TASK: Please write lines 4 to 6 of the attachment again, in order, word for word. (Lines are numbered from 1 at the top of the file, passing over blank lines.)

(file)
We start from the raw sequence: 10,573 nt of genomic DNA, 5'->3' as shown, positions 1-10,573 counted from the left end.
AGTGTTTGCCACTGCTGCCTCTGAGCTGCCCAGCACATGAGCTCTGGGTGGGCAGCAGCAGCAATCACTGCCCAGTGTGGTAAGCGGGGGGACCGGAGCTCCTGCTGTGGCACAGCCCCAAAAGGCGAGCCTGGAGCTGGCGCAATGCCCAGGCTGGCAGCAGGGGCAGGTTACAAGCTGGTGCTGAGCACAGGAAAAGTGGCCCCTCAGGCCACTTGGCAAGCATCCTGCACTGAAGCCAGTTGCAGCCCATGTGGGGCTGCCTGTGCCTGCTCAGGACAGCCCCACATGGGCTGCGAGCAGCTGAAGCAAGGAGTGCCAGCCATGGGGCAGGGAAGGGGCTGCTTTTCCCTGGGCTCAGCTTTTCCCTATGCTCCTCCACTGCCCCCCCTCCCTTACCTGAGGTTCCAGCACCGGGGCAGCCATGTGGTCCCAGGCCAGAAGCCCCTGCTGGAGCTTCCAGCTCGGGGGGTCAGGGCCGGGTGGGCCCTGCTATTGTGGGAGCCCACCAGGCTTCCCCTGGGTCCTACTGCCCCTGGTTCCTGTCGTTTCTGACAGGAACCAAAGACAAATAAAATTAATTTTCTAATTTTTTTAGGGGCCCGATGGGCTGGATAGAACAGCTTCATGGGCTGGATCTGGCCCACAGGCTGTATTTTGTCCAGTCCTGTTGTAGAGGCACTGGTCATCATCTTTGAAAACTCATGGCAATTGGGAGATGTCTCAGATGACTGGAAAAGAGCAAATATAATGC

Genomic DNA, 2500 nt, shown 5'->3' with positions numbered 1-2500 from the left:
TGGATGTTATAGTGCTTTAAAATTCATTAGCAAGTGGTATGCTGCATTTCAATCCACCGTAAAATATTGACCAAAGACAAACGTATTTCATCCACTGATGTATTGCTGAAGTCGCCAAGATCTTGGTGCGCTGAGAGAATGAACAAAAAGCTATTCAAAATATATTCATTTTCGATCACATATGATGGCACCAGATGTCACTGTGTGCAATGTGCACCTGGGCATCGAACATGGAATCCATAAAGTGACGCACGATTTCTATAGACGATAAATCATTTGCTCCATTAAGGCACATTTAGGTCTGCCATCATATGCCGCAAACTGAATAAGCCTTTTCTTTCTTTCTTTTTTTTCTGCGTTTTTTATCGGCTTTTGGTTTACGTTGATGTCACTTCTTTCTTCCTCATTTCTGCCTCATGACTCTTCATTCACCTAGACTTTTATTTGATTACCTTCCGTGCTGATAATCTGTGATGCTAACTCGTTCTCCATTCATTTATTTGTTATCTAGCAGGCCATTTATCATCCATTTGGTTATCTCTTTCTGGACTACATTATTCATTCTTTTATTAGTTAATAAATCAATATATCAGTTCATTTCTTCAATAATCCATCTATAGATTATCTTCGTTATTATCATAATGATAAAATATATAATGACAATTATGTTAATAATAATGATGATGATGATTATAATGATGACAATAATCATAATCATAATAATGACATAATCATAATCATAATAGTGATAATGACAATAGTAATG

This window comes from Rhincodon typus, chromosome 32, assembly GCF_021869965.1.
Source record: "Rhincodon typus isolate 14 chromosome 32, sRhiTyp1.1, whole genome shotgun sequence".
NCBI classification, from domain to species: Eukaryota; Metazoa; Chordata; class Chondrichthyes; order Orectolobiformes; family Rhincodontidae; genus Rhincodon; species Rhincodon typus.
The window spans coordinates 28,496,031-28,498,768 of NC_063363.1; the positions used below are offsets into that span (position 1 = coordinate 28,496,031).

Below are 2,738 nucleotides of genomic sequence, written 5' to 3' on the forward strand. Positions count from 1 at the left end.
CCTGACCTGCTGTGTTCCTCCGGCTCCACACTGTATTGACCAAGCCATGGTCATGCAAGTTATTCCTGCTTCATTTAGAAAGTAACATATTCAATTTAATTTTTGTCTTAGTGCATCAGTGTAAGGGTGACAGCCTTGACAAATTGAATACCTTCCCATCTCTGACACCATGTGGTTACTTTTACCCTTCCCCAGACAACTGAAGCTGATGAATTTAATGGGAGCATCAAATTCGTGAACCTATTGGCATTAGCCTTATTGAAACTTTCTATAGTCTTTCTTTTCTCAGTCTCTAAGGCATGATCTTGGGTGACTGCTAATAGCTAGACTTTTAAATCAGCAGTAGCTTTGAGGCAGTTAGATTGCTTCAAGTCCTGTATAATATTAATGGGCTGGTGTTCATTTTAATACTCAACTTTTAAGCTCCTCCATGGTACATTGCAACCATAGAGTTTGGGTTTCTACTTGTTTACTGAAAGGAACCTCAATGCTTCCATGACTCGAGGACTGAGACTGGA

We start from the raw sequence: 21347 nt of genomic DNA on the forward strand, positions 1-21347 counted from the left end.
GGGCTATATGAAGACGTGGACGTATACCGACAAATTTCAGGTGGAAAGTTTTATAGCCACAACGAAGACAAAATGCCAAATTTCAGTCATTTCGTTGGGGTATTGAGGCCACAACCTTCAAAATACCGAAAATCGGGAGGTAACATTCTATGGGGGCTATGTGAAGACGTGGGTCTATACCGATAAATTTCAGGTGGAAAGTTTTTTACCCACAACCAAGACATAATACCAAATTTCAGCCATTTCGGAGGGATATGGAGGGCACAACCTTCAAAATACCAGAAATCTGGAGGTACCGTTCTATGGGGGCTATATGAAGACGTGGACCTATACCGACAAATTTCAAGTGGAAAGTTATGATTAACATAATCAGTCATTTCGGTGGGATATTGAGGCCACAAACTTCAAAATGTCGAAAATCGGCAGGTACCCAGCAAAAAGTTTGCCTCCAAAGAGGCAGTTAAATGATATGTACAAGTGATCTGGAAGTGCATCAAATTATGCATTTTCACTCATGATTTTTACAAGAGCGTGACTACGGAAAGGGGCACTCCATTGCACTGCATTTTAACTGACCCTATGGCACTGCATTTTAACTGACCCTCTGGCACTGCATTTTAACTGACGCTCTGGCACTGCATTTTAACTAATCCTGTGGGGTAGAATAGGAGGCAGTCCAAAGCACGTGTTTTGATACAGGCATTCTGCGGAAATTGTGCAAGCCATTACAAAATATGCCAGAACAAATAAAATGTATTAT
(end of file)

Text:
TGGATGTTATAGTGCTTTAAAATTCATTAGCAAGTGGTATGCTGCATTTCAATCCACCGTAAAATATTGACCAAAGACAAACGTATTTCATCCACTGATGTATTGCTGAAGTCGCCAAGATCTTGGTGCGCTGAGAGAATGAACAAAAAGCTATTCAAAATATATTCATTTTCGATCACATATGATGGCACCAGATGTCACTGTGTGCAATGTGCACCTGGGCATCGAACATGGAATCCATAAAGTGACGCACGATTTCTATAGACGATAAATCATTTGCTCCATTAAGGCACATTTAGGTCTGCCATCATATGCCGCAAACTGAATAAGCCTTTTCTTTCTTTCTTTTTTTTCTGCGTTTTTTATCGGCTTTTGGTTTACGTTGATGTCACTTCTTTCTTCCTCATTTCTGCCTCATGACTCTTCATTCACCTAGACTTTTATTTGATTACCTTCCGTGCTGATAATCTGTGATGCTAACTCGTTCTCCATTCATTTATTTGTTATCTAGCAGGCCATTTATCATCCATTTGGTTATCTCTTTCTGGACTACATTATTCATTCTTTTATTAGTTAATAAATCAATATATCAGTTCATTTCTTCAATAATCCATCTATAGATTATCTTCGTTATTATCATAATGATAAAATATATAATGACAATTATGTTAATAATAATGATGATGATGATTATAATGATGACAATAATCATAATCATAATAATGACATAATCATAATCATAATAGTGATAATGACAATAGTAATG

This window comes from Rhincodon typus, chromosome 32, assembly GCF_021869965.1.
Source record: "Rhincodon typus isolate 14 chromosome 32, sRhiTyp1.1, whole genome shotgun sequence".